14. Quantile scale INF385T(28620) – Fall 2013 – Lecture 2 Shows that an increasing width (geometric) scale is needed

15. Custom geometric scale INF385T(28620) – Fall 2013 – Lecture 2 Experiment with exponential scales with powers of 2 or 3.

16. Beware empty statisticshttp://xkcd.com/1138 INF385T(28620) – Fall 2013 – Lecture 2

17. Normalizing data Divides one numeric attribute by another in order to minimize differences in values based on the size of areas or number of features in each area Examples: • Dividing the number of vacant housing units by the total number of housing units yields the percentage of vacant units • Dividing the population by area of the feature yields a population density INF385T(28620) – Fall 2013 – Lecture 2

18. Nonnormalized data INF385T(28620) – Fall 2013 – Lecture 2 Number of vacant housing units by state, 2000

19. Normalized data INF385T(28620) – Fall 2013 – Lecture 2 Percentage vacant housing units by state, 2000

20. Nonnormalized data California population by county, 2007 INF385T(28620) – Fall 2013 – Lecture 2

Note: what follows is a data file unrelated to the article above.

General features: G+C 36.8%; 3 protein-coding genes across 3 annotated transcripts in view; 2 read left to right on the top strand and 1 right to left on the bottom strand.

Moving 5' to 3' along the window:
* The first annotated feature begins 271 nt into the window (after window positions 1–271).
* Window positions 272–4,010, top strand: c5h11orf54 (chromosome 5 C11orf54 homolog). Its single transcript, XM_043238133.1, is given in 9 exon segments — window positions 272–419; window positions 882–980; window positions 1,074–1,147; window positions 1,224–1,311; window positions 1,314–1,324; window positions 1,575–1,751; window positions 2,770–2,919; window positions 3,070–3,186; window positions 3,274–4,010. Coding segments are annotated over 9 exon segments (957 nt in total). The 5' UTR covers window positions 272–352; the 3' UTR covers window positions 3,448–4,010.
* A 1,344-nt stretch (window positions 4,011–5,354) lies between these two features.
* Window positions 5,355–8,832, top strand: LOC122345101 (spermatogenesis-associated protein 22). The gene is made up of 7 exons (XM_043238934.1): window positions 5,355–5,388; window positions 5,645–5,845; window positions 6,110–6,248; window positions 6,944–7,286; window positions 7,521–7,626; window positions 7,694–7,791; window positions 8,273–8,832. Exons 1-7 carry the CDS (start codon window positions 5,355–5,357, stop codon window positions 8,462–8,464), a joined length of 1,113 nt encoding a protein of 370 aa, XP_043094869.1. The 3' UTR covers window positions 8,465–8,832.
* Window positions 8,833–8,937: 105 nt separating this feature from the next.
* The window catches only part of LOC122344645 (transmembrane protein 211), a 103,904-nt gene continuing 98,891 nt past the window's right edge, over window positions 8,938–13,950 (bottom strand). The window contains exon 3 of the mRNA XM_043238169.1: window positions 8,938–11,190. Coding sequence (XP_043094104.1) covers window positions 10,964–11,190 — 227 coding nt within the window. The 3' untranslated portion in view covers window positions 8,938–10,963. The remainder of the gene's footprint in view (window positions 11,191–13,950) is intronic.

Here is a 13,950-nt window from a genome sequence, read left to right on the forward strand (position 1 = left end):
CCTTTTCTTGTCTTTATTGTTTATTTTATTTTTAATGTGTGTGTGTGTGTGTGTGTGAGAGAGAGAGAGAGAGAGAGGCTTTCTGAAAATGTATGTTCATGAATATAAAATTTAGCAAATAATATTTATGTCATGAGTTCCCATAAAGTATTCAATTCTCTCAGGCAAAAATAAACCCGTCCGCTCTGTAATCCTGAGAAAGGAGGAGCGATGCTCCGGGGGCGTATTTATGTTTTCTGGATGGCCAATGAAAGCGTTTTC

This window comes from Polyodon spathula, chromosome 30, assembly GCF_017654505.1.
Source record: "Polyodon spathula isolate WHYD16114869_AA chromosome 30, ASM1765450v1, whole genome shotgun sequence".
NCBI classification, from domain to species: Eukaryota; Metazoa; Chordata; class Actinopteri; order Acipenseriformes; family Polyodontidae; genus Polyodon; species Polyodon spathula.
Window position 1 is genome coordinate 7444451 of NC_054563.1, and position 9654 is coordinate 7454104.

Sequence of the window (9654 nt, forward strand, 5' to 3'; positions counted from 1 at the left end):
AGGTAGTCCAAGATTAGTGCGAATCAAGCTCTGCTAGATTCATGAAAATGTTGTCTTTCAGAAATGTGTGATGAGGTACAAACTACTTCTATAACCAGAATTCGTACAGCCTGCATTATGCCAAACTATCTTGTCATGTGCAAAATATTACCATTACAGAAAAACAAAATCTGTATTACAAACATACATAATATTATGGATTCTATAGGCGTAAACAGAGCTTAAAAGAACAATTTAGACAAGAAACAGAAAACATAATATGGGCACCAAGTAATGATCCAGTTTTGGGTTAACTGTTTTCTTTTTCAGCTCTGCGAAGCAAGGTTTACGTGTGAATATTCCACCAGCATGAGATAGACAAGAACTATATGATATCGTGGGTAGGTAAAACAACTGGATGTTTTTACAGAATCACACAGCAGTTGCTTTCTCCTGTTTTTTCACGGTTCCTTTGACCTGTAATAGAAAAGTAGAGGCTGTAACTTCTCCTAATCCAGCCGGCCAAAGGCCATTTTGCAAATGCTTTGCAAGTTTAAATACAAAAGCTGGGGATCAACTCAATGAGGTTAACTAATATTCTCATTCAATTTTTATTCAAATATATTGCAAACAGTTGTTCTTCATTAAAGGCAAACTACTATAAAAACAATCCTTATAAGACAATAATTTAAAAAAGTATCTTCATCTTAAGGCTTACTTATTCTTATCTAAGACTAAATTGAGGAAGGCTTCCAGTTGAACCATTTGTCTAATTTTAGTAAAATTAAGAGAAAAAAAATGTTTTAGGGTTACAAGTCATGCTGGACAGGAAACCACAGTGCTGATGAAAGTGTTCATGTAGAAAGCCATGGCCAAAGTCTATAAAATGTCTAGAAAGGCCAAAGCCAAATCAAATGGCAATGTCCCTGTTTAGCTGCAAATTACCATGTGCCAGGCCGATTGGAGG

21. Normalized data California population density, 2007 INF385T(28620) – Fall 2013 – Lecture 2

22. Lecture 2 colors INF385T(28620) – Fall 2013 – Lecture 2

23. Color overview • Hue is the basic color • Value is the amount of white or black in the color • Saturation refers to a color scale that ranges from a pure hue to gray or black INF385T(28620) – Fall 2013 – Lecture 2

24. Color wheel Device that provides guidance in choosing colors • Use opposite colors to differentiate graphic features • Three or four colors equally spaced around the wheel are good choices for differentiating graphic features • Use adjacent colors for harmony, such as blue, blue green, and green or red, red orange, and orange INF385T(28620) – Fall 2013 – Lecture 2